Administration unease and doubts from other key senators also helped stall the resolution until a congressional recess, and a last-ditch attempt to revive it during the lame-duck session in November ran into similar opposition. Podesta's lobbyists again contacted another dozen congressional offices in mid-November before holds placed by two anonymous senators finally scuttled the resolution.

"They're not the only reason it lost, but they clearly were a force," McInerney said.

McCain said he was told by colleagues that the forces against his resolution had "a whole line of senators in line to place holds if they were needed. The odds were clearly against us."

"I don't know what effect it might have had but it would have at least put Congress on record of supporting democracy there," McCain added. "And it might have helped our credibility now with the opposition and maybe put some pressure to bear on Mubarak to have a more open process."

Even before the Egyptian capital convulsed in violence this week between supporters of Mubarak and anti-government protesters, Egypt's American agents in Washington were quietly reaching out to Capitol Hill and Obama administration figures and other influential policy leaders.

The three lobbyists did not respond Wednesday to inquiries about their roles, but Moffett earlier told The Washington Post: "I think our whole team, Egyptian and American, is feeling much better about the way in which that message about the critical relationship is getting out there." He also raised concern about "what would happen if Egypt flipped? It would not be a very pretty thing for the United States or Israel or anyone else." And he added that it is "an honor to serve Egypt" and that none of the country's lobbyists have any intention of severing ties with the Mubarak government.

Others familiar with Egypt's influence efforts said the firms have been carefully touching base with policymakers and legislators during the week-old confrontation between Egyptian protesters and Mubarak and his inner circle.

"What they're likely trying to do now is make sure both sides have a good understanding of what the other side is thinking," said Graeme Bannerman, a scholar at the Middle East Institute who lobbied for the Egyptian government from 1990 until 2007, and who has consulted with U.S. diplomats in recent days.

Other Washington analysts acquainted with the buffer role long played by Egypt's lobbyists say they are always well aware of whom they work for and who pays them. "They might like to portray themselves as honest brokers but it's hard for me to see them in that role at this critical point," said Stephen McInerney, director of the non-partisan Project on Middle East Democracy.

Over the past several years, the U.S. has provided Egypt about $1.5 billion annually in aid - most of it military - and more than $60 billion in total since the late 1970s. American largess ranges from the hulking Abrams M-1 tanks that now occupy Tahrir Square in central Cairo to multimillion-dollar preservation projects to save crumbling monuments on the banks of the Nile River.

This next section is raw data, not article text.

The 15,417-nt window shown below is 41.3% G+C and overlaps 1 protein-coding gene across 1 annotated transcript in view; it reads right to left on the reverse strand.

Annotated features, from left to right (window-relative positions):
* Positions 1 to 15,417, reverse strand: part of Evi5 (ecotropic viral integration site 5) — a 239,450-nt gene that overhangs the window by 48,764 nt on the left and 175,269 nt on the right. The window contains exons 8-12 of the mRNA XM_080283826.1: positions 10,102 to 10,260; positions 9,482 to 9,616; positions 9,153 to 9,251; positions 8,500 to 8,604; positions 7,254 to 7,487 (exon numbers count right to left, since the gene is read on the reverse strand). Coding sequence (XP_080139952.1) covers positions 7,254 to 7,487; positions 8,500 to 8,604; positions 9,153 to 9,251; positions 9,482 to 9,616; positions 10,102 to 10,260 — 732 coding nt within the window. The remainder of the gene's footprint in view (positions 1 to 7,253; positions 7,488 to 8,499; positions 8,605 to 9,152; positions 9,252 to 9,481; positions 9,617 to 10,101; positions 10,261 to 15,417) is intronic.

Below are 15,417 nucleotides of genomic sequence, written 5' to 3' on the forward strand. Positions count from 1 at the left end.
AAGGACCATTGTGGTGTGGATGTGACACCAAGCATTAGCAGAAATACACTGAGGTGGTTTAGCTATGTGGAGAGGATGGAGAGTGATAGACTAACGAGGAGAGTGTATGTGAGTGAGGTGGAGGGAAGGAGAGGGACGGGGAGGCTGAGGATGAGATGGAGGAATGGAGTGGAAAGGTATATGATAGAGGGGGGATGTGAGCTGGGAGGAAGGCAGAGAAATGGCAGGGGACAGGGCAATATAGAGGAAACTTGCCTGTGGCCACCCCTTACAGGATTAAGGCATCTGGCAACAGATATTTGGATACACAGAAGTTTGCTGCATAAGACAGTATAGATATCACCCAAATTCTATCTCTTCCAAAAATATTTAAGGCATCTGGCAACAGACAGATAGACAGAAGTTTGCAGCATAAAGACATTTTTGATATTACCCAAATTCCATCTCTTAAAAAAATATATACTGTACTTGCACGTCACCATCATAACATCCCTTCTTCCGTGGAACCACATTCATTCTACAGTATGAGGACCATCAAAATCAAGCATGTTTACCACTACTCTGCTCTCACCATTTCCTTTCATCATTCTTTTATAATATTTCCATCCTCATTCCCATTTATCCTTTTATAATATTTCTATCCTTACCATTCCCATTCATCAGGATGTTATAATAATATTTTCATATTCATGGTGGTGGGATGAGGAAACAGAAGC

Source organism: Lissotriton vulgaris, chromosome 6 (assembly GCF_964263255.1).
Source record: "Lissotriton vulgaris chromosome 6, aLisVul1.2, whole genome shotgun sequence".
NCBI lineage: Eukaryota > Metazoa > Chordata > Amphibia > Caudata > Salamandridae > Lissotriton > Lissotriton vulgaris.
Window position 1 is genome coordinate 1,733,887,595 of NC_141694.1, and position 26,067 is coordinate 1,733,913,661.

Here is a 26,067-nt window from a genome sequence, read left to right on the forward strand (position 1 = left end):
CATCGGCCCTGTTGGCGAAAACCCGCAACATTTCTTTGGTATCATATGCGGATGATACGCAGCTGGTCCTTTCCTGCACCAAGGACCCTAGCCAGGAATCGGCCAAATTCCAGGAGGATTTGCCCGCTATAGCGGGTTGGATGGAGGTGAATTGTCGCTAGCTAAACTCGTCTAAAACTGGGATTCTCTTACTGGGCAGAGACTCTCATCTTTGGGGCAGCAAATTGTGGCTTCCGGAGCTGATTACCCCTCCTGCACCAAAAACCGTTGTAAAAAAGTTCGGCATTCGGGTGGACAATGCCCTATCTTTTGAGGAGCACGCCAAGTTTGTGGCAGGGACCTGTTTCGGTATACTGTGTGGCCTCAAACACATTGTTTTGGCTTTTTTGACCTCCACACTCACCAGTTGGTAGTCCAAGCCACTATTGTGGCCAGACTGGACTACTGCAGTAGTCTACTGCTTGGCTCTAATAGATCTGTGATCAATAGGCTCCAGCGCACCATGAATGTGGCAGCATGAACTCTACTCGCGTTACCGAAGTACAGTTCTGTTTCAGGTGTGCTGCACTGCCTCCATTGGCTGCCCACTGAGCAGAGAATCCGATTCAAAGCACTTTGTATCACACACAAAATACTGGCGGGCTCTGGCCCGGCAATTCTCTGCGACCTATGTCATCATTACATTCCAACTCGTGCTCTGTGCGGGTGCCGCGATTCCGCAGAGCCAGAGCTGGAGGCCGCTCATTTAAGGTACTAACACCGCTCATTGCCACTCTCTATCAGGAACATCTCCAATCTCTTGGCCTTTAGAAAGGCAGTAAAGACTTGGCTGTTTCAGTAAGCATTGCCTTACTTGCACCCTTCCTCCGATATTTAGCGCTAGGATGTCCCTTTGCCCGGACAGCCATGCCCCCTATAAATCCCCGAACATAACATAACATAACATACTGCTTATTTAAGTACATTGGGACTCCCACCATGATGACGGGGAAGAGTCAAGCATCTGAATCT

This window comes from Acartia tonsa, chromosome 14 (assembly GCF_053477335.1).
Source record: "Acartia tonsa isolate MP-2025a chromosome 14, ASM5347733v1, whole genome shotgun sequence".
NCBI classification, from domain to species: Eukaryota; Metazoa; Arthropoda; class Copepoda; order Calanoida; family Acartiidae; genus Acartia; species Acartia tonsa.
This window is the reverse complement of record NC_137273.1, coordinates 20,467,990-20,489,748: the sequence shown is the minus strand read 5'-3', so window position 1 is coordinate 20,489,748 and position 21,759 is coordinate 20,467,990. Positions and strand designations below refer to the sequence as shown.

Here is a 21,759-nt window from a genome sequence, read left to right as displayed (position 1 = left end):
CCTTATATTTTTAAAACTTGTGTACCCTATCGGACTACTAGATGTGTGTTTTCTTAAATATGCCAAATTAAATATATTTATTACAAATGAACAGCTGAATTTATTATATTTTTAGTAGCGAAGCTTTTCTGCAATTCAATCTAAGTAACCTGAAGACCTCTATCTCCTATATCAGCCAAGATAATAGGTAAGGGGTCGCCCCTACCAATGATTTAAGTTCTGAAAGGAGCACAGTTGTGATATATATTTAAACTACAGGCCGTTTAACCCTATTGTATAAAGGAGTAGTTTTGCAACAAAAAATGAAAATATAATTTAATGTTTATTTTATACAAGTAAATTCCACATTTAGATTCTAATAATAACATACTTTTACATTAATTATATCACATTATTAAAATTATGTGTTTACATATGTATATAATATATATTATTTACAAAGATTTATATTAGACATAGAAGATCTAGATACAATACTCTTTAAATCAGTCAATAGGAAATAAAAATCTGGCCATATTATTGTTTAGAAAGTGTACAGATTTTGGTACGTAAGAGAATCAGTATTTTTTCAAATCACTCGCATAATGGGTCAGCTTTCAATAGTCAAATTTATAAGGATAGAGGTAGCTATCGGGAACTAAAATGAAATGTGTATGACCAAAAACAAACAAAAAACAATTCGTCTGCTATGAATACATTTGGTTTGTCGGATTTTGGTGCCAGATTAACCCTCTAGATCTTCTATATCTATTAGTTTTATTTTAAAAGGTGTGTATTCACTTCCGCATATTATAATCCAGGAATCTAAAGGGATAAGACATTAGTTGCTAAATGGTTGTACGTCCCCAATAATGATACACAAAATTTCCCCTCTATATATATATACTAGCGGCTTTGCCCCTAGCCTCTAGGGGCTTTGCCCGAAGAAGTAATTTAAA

The three lobbyists joined forces in August 2007, creating the PLM Group to lobby on behalf of Egypt. Since then their three private lobbying shops have also taken on additional interest work on behalf of Egypt's government, according to Justice Department Foreign Agents Registration records.

Livingston is a former Louisiana congressman who was on the verge of replacing Newt Gingrich as House speaker in 1998, only to resign himself because of allegations of extramarital affairs. Moffett, a former aide to consumer advocate Ralph Nader, was a Democratic House member from Connecticut from 1975 to 1983 and has mostly worked as a lobbyist since he left the Hill. Podesta runs a lobbying shop that he co-founded in 1988 with his brother, John, who served as President Bill Clinton's chief of staff and now runs the Democratic-leaning Center for American Progress think tank.

When a delegation of senior Egyptian military officials visited Washington last April, lobbyists for the Livingston Group guided them in more than 100 meetings with U.S. officials and policy experts. Livingston himself squired the military officials to a mass lunch with U.S. congressmen and gathered policy experts.

Calls to Livingston's office were not returned, but Bannerman, a State Department and Hill veteran who oversaw similar receptions over the years, described the events as "the annual military cooperation meetings. They discuss weapons sales, their working relationship. It's a good will gesture, heavily designed to explain to Congress about their working relationship with the U.S. military."

The three lobbyists' prominence as agents for the besieged Mubarak government has made them lightning rods in recent days for American backers of Egypt's budding pro-democracy movement. Activists on Twitter and several other websites and blogs have begun targeting the three lobbyists, publicly posting their firms' e-mail addresses.

The Sunlight Foundation, a Washington-based public interest group that tracks money and lobbying, published a detailed list of the three lobbyists' dealings on behalf of Egypt to "shed more light on the fact that there's a robust lobbying industry on behalf of foreign governments," said the group's editorial director, Bill Allison.

The foundation documented more than 360 contacts between Egyptian officials and U.S. lawmakers, their staffs, government and military officials and policy experts in the first seven months of 2010.

"Egypt gets billions of dollars of aid and much of it is funneled back into the U.S. defense industry," Allison said. "The lobbyists are trying to preserve that relationship."